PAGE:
Who is an independent contractor? It depends on what law and agency is involved. The IRS test focuses on three main factors: 1) behavioral control; 2) financial control; and 3) relationship of the parties. This differs from the 7-factor “economic realities” test used by the DOL to enforce the FLSA. Many states have adopted different tests. The TWC uses the common law 20 factor test.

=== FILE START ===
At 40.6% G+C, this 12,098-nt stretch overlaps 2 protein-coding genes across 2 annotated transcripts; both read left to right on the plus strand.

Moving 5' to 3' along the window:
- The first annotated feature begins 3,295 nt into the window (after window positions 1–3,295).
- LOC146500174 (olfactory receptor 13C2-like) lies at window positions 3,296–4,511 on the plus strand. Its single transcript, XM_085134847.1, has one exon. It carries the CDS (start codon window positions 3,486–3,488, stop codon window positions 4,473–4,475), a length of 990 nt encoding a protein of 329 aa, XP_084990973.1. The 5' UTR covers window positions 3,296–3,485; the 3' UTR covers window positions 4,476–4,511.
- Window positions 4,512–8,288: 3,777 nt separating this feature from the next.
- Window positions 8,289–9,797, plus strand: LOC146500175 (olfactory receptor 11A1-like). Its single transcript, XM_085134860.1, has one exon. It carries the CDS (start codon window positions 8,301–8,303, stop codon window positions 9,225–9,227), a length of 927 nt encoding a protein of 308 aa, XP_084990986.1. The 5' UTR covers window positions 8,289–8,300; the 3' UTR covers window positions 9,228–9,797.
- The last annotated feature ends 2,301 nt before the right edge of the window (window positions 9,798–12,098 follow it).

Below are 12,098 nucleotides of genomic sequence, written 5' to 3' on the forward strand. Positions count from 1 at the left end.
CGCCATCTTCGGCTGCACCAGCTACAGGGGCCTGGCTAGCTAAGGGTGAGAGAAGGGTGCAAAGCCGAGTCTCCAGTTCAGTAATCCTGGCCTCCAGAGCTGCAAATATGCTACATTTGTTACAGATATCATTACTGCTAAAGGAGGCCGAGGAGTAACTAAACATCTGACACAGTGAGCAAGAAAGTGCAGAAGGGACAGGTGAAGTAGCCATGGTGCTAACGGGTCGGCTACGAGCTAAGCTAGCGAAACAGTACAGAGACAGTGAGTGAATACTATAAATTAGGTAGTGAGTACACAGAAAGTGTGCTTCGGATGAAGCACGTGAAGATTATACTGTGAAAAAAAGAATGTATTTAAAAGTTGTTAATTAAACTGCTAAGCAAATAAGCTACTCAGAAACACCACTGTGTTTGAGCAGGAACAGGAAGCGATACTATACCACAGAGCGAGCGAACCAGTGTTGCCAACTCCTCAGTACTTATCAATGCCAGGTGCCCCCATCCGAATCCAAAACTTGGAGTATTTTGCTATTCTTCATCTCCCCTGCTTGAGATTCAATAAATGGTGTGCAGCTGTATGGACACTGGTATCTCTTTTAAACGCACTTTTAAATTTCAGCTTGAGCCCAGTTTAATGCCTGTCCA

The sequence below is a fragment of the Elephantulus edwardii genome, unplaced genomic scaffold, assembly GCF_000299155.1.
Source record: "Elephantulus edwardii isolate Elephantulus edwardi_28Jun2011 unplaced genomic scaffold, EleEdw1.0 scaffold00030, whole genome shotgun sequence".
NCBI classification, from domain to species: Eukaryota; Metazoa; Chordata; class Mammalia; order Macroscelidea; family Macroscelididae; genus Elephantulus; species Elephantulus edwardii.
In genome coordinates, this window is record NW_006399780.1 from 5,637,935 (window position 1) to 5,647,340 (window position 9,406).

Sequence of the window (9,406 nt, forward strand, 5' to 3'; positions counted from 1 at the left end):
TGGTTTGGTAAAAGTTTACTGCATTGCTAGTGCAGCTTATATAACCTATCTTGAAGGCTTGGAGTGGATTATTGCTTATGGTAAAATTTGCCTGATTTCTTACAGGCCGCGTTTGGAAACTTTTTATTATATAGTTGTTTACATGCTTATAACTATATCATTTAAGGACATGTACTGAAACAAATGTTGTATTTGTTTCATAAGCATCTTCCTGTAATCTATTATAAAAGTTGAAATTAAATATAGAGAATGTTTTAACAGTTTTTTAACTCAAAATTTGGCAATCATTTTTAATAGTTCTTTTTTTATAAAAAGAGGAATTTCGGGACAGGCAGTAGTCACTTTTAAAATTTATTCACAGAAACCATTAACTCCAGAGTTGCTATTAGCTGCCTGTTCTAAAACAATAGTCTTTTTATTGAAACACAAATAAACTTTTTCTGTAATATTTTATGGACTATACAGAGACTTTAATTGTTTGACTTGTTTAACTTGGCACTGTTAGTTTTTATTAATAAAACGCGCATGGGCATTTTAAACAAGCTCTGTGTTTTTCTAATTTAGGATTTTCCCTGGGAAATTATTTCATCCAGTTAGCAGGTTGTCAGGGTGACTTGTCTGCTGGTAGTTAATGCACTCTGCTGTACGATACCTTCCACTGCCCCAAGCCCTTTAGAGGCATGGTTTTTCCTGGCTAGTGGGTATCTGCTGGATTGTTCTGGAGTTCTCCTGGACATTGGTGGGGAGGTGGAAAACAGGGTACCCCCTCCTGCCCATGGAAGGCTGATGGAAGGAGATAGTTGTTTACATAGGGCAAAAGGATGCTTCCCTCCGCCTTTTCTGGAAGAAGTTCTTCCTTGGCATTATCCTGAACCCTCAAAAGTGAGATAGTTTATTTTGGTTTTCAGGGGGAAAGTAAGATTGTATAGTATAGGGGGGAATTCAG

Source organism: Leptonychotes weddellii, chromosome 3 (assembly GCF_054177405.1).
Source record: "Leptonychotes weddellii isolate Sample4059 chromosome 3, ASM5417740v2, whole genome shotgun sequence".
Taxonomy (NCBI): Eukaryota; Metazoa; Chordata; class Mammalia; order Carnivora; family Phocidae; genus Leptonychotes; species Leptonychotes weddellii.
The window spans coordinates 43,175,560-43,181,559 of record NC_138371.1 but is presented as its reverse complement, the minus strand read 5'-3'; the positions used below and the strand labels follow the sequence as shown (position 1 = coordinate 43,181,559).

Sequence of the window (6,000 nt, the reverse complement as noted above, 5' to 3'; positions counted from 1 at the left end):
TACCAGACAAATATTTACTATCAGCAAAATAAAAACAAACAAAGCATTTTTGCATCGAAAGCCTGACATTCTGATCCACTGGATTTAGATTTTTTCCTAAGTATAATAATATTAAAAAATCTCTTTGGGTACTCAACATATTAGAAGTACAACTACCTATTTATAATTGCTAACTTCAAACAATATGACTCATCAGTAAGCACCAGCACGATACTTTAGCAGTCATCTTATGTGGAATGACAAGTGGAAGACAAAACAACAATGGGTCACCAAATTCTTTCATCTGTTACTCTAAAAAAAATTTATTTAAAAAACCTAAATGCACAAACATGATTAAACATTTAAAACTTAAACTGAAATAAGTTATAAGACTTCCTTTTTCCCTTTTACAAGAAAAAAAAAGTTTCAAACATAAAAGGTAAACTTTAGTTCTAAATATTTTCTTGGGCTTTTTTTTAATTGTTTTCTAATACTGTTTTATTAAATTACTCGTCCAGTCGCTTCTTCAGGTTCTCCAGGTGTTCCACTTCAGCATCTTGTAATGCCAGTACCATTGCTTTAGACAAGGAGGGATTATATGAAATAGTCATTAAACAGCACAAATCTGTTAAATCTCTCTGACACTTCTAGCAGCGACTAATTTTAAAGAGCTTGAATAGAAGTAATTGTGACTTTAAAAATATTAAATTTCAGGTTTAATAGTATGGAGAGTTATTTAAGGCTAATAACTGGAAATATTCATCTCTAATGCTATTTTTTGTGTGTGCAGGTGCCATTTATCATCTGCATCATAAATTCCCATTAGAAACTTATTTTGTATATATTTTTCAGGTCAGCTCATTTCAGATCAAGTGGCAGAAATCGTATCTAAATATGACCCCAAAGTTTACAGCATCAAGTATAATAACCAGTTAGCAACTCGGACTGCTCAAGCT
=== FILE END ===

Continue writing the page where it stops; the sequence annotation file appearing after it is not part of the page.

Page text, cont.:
Given the current economic climate in which federal and state agencies are underfunded and looking for a source of funding, audits and assessments of employers, including target industries which use daily or weekly pay rates, are more commonplace than ever. The US Chamber has warned wage and hour litigation is on the rise, including collective (class) actions, which is overtaking other types of workplace litigation. Settlements of wage and hour cases between 2007-2012 totaled about $2.7 billion, with $467 million in 2012, with employers paying on average $4.8 million per case for collective actions. Since 2007, the DOL has conducted over 150,000 wage and hour investigations that have resulted in findings of 110,000 violations. More than 75% of these cases included back wages, with 11% including additional penalties. Most wage and hour cases are based upon employers misclassifying employees in one of two ways: 1) labeling nonexempt employees as exempt; or 2) classifying workers as independent contractors instead of employees. Where an employer misclassifies and fails to pay or withhold required payroll taxes for an employee, federal and state agencies can assess back taxes, crippling penalties and interest against the employer, particularly where the employer’s entire workforce is mistakenly labeled as independent contractors.